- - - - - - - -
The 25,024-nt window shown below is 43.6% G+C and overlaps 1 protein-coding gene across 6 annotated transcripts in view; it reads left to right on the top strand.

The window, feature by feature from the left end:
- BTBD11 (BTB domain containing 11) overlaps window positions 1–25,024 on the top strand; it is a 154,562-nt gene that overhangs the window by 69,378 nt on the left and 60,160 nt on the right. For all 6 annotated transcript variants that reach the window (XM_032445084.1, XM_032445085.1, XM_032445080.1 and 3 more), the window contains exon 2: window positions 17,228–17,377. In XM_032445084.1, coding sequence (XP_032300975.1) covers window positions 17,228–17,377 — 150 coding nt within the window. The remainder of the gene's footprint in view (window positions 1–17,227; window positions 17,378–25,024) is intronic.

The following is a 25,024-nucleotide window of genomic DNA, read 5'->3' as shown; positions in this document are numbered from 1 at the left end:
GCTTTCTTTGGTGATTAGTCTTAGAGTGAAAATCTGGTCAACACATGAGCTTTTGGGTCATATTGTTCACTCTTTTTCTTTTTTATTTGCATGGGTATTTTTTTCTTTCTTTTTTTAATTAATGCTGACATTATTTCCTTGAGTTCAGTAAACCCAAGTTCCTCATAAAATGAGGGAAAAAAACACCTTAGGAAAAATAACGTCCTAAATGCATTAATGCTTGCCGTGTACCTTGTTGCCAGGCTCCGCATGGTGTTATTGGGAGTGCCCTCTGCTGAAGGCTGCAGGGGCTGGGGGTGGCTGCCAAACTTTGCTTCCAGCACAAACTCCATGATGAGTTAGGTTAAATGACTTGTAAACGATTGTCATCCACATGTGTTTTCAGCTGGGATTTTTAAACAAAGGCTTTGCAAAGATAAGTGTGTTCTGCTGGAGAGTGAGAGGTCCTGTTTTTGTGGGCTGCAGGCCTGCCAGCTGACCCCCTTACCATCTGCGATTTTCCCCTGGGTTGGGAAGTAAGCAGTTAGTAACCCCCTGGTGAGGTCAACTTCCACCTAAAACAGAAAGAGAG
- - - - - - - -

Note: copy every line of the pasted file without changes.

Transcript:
The 25,024-nt window shown below is 43.6% G+C and overlaps 1 protein-coding gene across 6 annotated transcripts in view; it reads left to right on the top strand.

The window, feature by feature from the left end:
- BTBD11 (BTB domain containing 11) overlaps window positions 1–25,024 on the top strand; it is a 154,562-nt gene that overhangs the window by 69,378 nt on the left and 60,160 nt on the right. For all 6 annotated transcript variants that reach the window (XM_032445084.1, XM_032445085.1, XM_032445080.1 and 3 more), the window contains exon 2: window positions 17,228–17,377. In XM_032445084.1, coding sequence (XP_032300975.1) covers window positions 17,228–17,377 — 150 coding nt within the window. The remainder of the gene's footprint in view (window positions 1–17,227; window positions 17,378–25,024) is intronic.

The following is a 25,024-nucleotide window of genomic DNA, read 5'->3' as shown; positions in this document are numbered from 1 at the left end:
GCTTTCTTTGGTGATTAGTCTTAGAGTGAAAATCTGGTCAACACATGAGCTTTTGGGTCATATTGTTCACTCTTTTTCTTTTTTATTTGCATGGGTATTTTTTTCTTTCTTTTTTTAATTAATGCTGACATTATTTCCTTGAGTTCAGTAAACCCAAGTTCCTCATAAAATGAGGGAAAAAAACACCTTAGGAAAAATAACGTCCTAAATGCATTAATGCTTGCCGTGTACCTTGTTGCCAGGCTCCGCATGGTGTTATTGGGAGTGCCCTCTGCTGAAGGCTGCAGGGGCTGGGGGTGGCTGCCAAACTTTGCTTCCAGCACAAACTCCATGATGAGTTAGGTTAAATGACTTGTAAACGATTGTCATCCACATGTGTTTTCAGCTGGGATTTTTAAACAAAGGCTTTGCAAAGATAAGTGTGTTCTGCTGGAGAGTGAGAGGTCCTGTTTTTGTGGGCTGCAGGCCTGCCAGCTGACCCCCTTACCATCTGCGATTTTCCCCTGGGTTGGGAAGTAAGCAGTTAGTAACCCCCTGGTGAGGTCAACTTCCACCTAAAACAGAAAGAGAG